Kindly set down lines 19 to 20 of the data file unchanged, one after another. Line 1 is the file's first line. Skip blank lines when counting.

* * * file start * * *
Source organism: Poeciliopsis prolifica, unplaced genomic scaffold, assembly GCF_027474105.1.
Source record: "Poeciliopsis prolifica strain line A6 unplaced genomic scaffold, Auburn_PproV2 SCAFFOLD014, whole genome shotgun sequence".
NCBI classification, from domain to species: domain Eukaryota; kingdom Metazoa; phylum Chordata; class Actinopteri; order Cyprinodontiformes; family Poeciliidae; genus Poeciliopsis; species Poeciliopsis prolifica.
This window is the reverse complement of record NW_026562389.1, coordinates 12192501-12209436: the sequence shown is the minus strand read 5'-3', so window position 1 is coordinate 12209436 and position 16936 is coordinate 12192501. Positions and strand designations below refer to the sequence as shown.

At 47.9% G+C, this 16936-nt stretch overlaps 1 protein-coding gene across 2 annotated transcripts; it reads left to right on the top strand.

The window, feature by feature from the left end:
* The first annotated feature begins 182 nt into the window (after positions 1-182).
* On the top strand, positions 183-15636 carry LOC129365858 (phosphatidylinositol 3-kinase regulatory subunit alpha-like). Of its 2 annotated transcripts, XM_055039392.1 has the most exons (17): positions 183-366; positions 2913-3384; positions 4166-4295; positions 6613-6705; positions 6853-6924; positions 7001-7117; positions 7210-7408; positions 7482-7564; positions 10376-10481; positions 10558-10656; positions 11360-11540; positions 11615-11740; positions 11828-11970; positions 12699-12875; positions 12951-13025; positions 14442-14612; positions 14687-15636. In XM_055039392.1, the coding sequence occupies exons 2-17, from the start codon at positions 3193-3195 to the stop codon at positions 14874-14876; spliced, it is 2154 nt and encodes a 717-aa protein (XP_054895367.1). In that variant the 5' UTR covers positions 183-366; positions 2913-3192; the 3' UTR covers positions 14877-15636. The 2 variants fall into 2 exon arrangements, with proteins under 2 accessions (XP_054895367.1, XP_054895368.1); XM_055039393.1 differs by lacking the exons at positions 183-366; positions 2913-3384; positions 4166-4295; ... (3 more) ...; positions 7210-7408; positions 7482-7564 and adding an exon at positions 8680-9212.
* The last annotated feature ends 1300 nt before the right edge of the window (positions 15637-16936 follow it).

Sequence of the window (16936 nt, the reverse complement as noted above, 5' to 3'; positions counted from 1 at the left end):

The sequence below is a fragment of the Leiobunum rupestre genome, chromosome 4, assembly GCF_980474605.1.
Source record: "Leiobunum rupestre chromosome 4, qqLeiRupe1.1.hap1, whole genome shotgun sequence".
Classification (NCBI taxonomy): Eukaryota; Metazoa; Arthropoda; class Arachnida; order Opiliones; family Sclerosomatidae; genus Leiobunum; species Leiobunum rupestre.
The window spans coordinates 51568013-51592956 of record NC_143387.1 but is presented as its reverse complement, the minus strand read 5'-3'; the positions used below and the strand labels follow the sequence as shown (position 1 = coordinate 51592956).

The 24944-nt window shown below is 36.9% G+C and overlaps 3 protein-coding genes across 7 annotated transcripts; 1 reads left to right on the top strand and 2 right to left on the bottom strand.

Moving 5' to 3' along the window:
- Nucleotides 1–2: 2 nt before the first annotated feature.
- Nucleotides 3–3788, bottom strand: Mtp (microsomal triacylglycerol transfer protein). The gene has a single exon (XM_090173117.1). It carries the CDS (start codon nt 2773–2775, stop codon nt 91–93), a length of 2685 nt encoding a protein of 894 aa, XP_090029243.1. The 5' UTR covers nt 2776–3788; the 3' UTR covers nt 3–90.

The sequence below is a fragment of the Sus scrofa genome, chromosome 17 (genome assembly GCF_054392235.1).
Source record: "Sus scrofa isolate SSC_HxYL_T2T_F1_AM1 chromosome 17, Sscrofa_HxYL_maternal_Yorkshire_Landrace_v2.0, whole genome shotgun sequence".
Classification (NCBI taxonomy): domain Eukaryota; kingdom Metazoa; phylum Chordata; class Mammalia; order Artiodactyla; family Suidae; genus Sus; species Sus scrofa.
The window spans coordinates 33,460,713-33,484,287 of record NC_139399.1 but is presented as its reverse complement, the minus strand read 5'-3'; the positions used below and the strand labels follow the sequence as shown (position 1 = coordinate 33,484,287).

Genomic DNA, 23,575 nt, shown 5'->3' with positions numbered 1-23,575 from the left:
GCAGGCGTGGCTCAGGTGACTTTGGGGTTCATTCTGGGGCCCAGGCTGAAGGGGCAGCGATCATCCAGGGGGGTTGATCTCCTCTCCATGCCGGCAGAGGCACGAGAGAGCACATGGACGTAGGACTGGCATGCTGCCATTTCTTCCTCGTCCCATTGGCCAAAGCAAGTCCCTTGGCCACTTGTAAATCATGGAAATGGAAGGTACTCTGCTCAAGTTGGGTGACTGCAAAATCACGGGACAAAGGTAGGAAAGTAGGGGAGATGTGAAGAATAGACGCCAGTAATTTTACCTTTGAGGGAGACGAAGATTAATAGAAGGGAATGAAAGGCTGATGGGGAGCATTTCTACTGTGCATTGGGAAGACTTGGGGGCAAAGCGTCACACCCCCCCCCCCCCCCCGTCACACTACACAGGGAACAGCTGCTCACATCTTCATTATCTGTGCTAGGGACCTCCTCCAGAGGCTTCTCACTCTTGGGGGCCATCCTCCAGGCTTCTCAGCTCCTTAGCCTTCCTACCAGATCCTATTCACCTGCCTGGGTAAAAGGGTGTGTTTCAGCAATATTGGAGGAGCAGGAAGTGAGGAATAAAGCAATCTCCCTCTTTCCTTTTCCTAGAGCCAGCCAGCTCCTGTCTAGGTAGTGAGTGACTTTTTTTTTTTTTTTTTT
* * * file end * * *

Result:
The sequence below is a fragment of the Sus scrofa genome, chromosome 17 (genome assembly GCF_054392235.1).
Source record: "Sus scrofa isolate SSC_HxYL_T2T_F1_AM1 chromosome 17, Sscrofa_HxYL_maternal_Yorkshire_Landrace_v2.0, whole genome shotgun sequence".